Dear Editor, I am sure I am not the only one who was very pleased and deeply moved to see the celebration of Eid al-Adha in Croke Park. Because of Covid-19 only about 150 people could take part.
I was impressed by the reverence of the Muslims present including little children. It was wonderful to see the two Archbishops, Diarmuid Martin and Michael Jackson, and the Jewish Rabbi taking part and welcoming our Muslim community and helping them to feel at home. It was also wonderful to see Sheikh Umar al Qadri. This man has consistently condemned Islamic extremism and violence.
The truly shocking part of the occasion was the Islamophobic gang outside Croke Park who shouted abuse and nasty name calling at Archbishop Martin as he came out. Between the name calling and verbal abuse these people recited the Rosary. I found their behaviour disgusting and there was nothing Christian about it. If that was representative of the Catholic Church, I would be totally ashamed to be a Catholic. Thankfully it doesn’t represent the Church I belong to.
Drimnagh, Co. Dublin.
Christians ‘share much with Muslims’
Dear Editor, The recent protest by a small group against the attendance of Archbishop Diarmuid Martin at a Muslim celebration of Eid al-Adha is so misguided. As Fr Michael Sullivan wrote in your last edition [IC 06/08/2020], we share much with Muslims, in terms of our Faith in a loving God, while we still disagree on aspects of that Faith.
Perhaps those rushing to judge Archbishop Martin might undertake some study of both the Vatican II documents, where it clearly states that the Church has a high regard for Muslims who worship the one almighty God, the Creator of Heaven and Earth and the Quran, that states that Muslims should respect other faiths.
It is an irony that the protesters failed to appreciate that the celebration Eid al-Adha honours the willingness of Ibrahim (Abraham) to sacrifice his son Ismael as an act of obedience to God, has a biblical reference.
Templeogue, Co. Dublin.
Compassion exists only for the ‘woke’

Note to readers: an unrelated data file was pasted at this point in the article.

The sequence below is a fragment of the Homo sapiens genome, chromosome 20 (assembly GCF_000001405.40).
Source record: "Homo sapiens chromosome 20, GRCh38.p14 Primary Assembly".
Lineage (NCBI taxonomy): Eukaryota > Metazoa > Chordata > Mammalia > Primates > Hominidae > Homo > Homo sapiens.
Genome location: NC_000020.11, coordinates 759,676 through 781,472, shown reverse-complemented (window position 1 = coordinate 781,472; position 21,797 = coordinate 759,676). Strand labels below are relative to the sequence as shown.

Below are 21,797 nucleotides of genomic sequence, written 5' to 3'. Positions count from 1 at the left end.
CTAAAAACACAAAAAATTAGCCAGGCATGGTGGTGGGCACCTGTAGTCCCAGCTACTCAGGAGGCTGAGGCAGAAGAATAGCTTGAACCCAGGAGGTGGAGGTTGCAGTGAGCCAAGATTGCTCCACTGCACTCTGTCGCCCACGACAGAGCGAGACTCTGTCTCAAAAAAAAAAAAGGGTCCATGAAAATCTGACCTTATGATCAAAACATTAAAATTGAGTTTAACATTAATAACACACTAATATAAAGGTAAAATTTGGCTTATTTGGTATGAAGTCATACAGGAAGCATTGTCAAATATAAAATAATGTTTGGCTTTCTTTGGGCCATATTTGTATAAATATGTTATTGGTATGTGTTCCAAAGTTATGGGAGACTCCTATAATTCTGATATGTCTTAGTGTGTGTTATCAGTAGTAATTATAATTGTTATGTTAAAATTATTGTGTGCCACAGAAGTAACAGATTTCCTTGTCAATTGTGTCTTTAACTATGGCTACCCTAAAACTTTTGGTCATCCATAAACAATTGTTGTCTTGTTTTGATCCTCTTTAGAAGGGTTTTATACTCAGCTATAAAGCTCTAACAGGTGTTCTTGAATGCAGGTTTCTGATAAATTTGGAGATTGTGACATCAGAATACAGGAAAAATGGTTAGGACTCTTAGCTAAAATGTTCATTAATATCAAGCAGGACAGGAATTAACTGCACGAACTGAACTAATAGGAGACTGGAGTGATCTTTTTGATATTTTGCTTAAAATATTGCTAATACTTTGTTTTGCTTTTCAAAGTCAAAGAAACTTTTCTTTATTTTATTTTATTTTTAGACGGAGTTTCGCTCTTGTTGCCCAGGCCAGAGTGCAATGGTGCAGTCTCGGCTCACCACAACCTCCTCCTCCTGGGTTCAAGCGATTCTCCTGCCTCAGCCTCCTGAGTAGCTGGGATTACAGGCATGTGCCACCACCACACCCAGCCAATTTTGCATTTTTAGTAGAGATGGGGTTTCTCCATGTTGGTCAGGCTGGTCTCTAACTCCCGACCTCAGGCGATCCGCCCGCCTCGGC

Dear Editor, Reading a recent article about the hypocrisy of the “inconsistent criticism” on social media regarding journalists who spoke out about a picture circulating of a Sinn Féin senator wearing speedos and a Pope Francis t-shirt from the World Meeting of Families in Dublin [IC 06/08/2020], I was not in any way surprised. For some reason when a pro-life person is targeted online, their images shared and criticised relentlessly, it’s fair game.
However, when it’s someone the media deem ‘woke’ or has ‘acceptable’ opinions, suddenly a cohort of indiviuals grow a moral compass and defend the person from online abuse.
Such is the case of Gavin Boyne, who thankfully spoke to your paper about the double standards he experienced because of his stance on the abortion referendum.
The resounding message is that if you’re pro-life you are not worth defending, even worse, you deserve the abuse you receive regardless of how personal and vitriolic. In fact, some journalists even feel it’s their duty to join in the hateful scrum and to publicise it even further, opening the floor for more condemnation.
Strange they can see the humanity in some but not others.
It’s a morality solely based on group-think and social trends that is led by a hegemony of weak individuals whose desires are to remain relevant, popular and in power.
Newbridge, Co. Kildare.
Christians have lost their awareness of the Devil
Dear Editor, The natural world is filled with clues as to the true nature of things and God speaks through them when we pause and listen.
I was watching a brilliant documentary about the Serengeti and the seasonal migration of animals. It showed the various predators as they stalked the herds of antelope and buffalo. Predators have different techniques but what is common to all is they always target the youngest and weakest.
One distinct advantage the herd has though is instinctive ‘situational awareness’. They know the lions are in the Savanna; that the crocodiles are waiting at the water’s edge and so can be prepared for the inevitable attack. They lose a small proportion of the herd. As humans we have lost our situational awareness, even as Christians. Not in relation to animal attacks but in the conflict with the world, the flesh and the devil.
It proceeds in much the same way but with a more insidious intention. The youngest and weakest are led away from the security of the praying Church community, into pastures that seem inviting. The Devil cannot make Hell look attractive so he makes the route look exciting. There is no quick kill as with a lion attack, it’s a gradual elimination of beliefs, the end of any prayer-life and even without moral corruption and ruin, the generations which follow are then automatically in the bag too. It’s a lot easier to protect in the beginning, than try to recover the lost further down the road.
We tend to think of ourselves as the top of the food chain on earth, which in the natural world we are; but remember that Jesus refers to us as sheep…mostly lost and the only defence we have against our enemy is the rest of the flock, the shepherd and to listen to His voice.